December 7, 2016 · 0 Comments
By Mark Pavilons
King councillors rejected plans for a Snowball firm to expand, going against staff recommendations. In what was called “the most difficult decision of the year,” councillors were persuaded by emotional pleas from residents, who have been complaining about the company’s operation for many years.
Councillors voted unanimously to refuse the application by G&L Group (Brock Aggregate) for an Official Plan amendment, zoning bylaw amendment and site plan approval for their operation at 1380 Wellington Road, West. The company wanted to extend the industrial zoning permissions on the property an additional 55 metres in depth to the rear property line, on the 116-acre property. They want to build a 25,631-square-foot building for industrial storage, and expand their outdoor storage as well.
The property was zoned industrial under the Township’s 1974 bylaw and an amendment in 1987 extended the zoning on the property farther north. Operations began in the early 1990s.
The company’s plans emerged a few years ago and public meetings drew public concerns. Council met with residents in 2013 to discuss their concerns, which centred around noise, dust, traffic, impacts on well water and groundwater sources, to name a few.
Planning staff did support the application, as the proposed building meets provisions of the bylaw, with a need for a minor setback exception. It was noted the property is governed by multiple zoning rules.
However, given public concerns, staff decided it was “reasonable and appropriate to establish more restrictive provisions” under the bylaw.
The property is within the Snowball Hamlet Plan area and designated “restricted industrial,” something residents have argued is a conflict.
Staff did undertake various studies that looked at impacts on well water, noise and dust suppression.
In making the recommendations, almost 20 strict conditions were placed on the application. These included no banging of tailgates; a noise audit; remedial plantings; business hour restrictions; hydrogeological tests; dust management plan; cleanup measures, and approvals from other agencies. The company accepted and incorporated the mitigation measures in its site plan.
In supporting the bid, staff noted “… the business has addressed past zone discretions and has brought the property into compliance with the current bylaw … the business has identified a series of improvements to the site designed to lessen the impact from various operational perspectives.”
Residents addressed councillors with pleas to restrict the company’s operations.
A Wellington Street resident said the company disrupts the lifestyle in Snowball and the dust makes using their front lawn impossible. “The hamlet is not the place for Brock to grow and expand,” she said.
Sher St. Kitts gave an emotional presentation, noting the problems go back a long way. Property values have been compromised and she feels that Snowball has been “left out in the cold” by council.
“It’s not fair we can’t breathe clean air,” she said, adding “they need to move.” She even suggested the hamlet be renamed to “Dustball.”
She charged the company has been violating bylaw rules for years and by approving their plans, council would be “rewarding bad behaviour.”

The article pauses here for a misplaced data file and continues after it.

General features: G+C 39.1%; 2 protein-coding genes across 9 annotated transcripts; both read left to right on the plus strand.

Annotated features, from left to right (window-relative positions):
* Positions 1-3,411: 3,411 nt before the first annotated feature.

“We’re drowning in dust, noise and trucks … I think we can do better,” she said.
A life-long Wellington Street resident said the company, from what he’s seen, is already preparing to move forward with their plans. Over the years company promises were made, but never kept and bylaw officers can’t sit and watch their every move. The property, he charged, has been overlooked far too long.
Councillor Cleve Mortelliti said he’s listened to residents’ concerns since the plans materialized in 2011. Despite the staff restrictions, he’s not convinced problems will cease. It’s an operation that inherently generates dust and noise.
Snowball has “morphed” into mixed uses and he said council has to decide what they want to see evolve in the community.
“What are we going to do with Snowball?” he asked.
The Official Plan, he said, limits certain uses in certain areas.
Mayor Steve Pellegrini countered that councillors deem “every square inch of King” as important, noting this is the hardest issue they’ve had to deal with. He pointed out that anyone has a right to make an application to the municipality.
He stressed he doesn’t want to expand the company’s use, largely in light of the residents’ complaints and conflicts. The problem, he contends “won’t go away.”
Maybe there’s a way to bring something better to the table, and the Official Plan is the place to make land use decisions, he pointed out.
Planning director Stephen Kitchen noted the recommended restrictions in the staff report are much tougher than what’s currently in place. While approving the application does expand the property’s designation, it also puts in place mechanisms to mitigate problems.
“There’s a whole series of belts and suspenders to ensure the property is maintained,” he said.
Councillor Debbie Schaefer noted she foresees bylaw enforcement problems down the road.
Councillor Bill Cober, while voting to reject the staff recommendations, did warn his colleagues that the proponent may take his case to the Ontario Municipal Board. There, the municipality is “handcuffed” by the OMB’s decision and he’s worried they will say the staff restrictions are too harsh, lessening these measures.
Mortelliti said their rejection is sending a message that council does not favour industrial expansion. “It’s a direction,” he stressed.
“We’re elected to listen to and represent the wishes of the community at the council table.”